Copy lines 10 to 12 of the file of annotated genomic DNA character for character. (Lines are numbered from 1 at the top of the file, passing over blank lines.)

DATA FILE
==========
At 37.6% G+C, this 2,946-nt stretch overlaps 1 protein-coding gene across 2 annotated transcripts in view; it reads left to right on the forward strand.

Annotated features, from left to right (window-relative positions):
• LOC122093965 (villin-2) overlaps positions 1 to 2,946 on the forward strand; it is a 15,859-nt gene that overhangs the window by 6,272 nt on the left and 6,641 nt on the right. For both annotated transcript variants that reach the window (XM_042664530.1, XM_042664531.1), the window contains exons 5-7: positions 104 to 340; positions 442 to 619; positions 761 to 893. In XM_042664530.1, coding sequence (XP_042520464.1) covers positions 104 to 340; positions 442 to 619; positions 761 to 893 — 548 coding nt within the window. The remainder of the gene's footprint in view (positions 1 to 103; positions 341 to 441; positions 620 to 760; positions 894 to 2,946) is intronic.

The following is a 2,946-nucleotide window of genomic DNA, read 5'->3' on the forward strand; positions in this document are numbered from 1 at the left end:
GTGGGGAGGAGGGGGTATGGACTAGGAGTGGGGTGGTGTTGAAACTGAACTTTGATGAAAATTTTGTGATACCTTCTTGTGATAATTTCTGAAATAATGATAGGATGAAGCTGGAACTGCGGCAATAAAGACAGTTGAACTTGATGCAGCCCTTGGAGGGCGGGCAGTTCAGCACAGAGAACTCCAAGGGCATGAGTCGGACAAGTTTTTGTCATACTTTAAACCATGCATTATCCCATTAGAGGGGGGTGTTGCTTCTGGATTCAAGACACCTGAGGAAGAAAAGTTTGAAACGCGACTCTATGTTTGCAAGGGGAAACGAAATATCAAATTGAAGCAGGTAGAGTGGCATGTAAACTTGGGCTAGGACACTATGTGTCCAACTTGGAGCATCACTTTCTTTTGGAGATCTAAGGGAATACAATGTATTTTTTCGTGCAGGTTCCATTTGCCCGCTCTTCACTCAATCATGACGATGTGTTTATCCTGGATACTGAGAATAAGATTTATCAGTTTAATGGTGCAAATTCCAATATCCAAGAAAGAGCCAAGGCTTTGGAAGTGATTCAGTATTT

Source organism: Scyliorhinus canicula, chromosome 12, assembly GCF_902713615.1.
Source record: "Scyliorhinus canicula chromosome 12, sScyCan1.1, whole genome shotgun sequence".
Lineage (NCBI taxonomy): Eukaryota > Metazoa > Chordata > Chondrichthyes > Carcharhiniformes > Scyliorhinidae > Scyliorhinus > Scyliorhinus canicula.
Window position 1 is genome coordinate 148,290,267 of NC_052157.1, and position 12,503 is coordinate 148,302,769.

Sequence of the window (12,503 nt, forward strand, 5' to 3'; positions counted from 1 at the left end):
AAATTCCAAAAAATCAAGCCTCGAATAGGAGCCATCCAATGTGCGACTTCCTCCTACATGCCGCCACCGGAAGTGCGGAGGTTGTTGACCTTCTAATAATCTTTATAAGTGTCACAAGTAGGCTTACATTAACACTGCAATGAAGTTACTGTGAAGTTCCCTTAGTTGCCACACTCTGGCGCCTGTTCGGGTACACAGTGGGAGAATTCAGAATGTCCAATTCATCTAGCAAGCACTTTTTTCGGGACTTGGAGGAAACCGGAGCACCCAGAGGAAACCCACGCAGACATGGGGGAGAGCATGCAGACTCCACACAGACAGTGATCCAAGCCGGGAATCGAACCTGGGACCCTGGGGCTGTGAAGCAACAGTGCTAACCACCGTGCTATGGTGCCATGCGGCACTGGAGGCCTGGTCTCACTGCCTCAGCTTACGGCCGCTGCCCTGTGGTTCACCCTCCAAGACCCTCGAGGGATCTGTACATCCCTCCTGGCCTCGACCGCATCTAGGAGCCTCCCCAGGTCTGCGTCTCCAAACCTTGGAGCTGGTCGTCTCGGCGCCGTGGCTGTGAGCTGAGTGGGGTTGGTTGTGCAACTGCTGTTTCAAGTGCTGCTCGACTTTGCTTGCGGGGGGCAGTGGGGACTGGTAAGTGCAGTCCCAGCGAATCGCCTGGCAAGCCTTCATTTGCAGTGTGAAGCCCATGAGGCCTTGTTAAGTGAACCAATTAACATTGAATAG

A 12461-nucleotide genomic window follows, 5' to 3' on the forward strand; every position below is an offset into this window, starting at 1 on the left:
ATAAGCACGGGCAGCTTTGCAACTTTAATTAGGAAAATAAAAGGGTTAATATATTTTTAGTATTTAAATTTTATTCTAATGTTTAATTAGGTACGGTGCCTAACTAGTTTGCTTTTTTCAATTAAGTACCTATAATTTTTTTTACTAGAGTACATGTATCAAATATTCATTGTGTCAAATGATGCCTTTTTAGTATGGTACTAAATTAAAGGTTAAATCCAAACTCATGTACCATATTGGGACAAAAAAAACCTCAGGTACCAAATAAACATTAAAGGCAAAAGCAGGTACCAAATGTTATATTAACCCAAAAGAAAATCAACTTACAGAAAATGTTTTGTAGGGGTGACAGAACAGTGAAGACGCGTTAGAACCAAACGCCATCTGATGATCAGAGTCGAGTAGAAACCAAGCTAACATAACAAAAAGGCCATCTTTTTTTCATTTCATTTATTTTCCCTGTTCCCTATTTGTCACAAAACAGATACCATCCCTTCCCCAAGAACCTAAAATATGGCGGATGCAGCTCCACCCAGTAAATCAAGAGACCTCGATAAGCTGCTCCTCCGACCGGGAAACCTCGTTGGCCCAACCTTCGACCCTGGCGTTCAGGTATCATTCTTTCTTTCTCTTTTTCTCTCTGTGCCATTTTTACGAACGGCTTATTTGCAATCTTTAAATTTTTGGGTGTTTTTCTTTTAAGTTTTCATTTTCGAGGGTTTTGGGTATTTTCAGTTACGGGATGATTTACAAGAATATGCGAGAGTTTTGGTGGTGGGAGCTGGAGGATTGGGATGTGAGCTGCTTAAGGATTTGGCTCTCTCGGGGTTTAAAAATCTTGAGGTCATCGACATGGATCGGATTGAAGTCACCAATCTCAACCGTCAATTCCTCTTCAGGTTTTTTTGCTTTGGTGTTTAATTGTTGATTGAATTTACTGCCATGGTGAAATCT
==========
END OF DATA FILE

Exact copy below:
Sequence of the window (12,503 nt, forward strand, 5' to 3'; positions counted from 1 at the left end):
AAATTCCAAAAAATCAAGCCTCGAATAGGAGCCATCCAATGTGCGACTTCCTCCTACATGCCGCCACCGGAAGTGCGGAGGTTGTTGACCTTCTAATAATCTTTATAAGTGTCACAAGTAGGCTTACATTAACACTGCAATGAAGTTACTGTGAAGTTCCCTTAGTTGCCACACTCTGGCGCCTGTTCGGGTACACAGTGGGAGAATTCAGAATGTCCAATTCATCTAGCAAGCACTTTTTTCGGGACTTGGAGGAAACCGGAGCACCCAGAGGAAACCCACGCAGACATGGGGGAGAGCATGCAGACTCCACACAGACAGTGATCCAAGCCGGGAATCGAACCTGGGACCCTGGGGCTGTGAAGCAACAGTGCTAACCACCGTGCTATGGTGCCATGCGGCACTGGAGGCCTGGTCTCACTGCCTCAGCTTACGGCCGCTGCCCTGTGGTTCACCCTCCAAGACCCTCGAGGGATCTGTACATCCCTCCTGGCCTCGACCGCATCTAGGAGCCTCCCCAGGTCTGCGTCTCCAAACCTTGGAGCTGGTCGTCTCGGCGCCGTGGCTGTGAGCTGAGTGGGGTTGGTTGTGCAACTGCTGTTTCAAGTGCTGCTCGACTTTGCTTGCGGGGGGCAGTGGGGACTGGTAAGTGCAGTCCCAGCGAATCGCCTGGCAAGCCTTCATTTGCAGTGTGAAGCCCATGAGGCCTTGTTAAGTGAACCAATTAACATTGAATAG

A 12461-nucleotide genomic window follows, 5' to 3' on the forward strand; every position below is an offset into this window, starting at 1 on the left: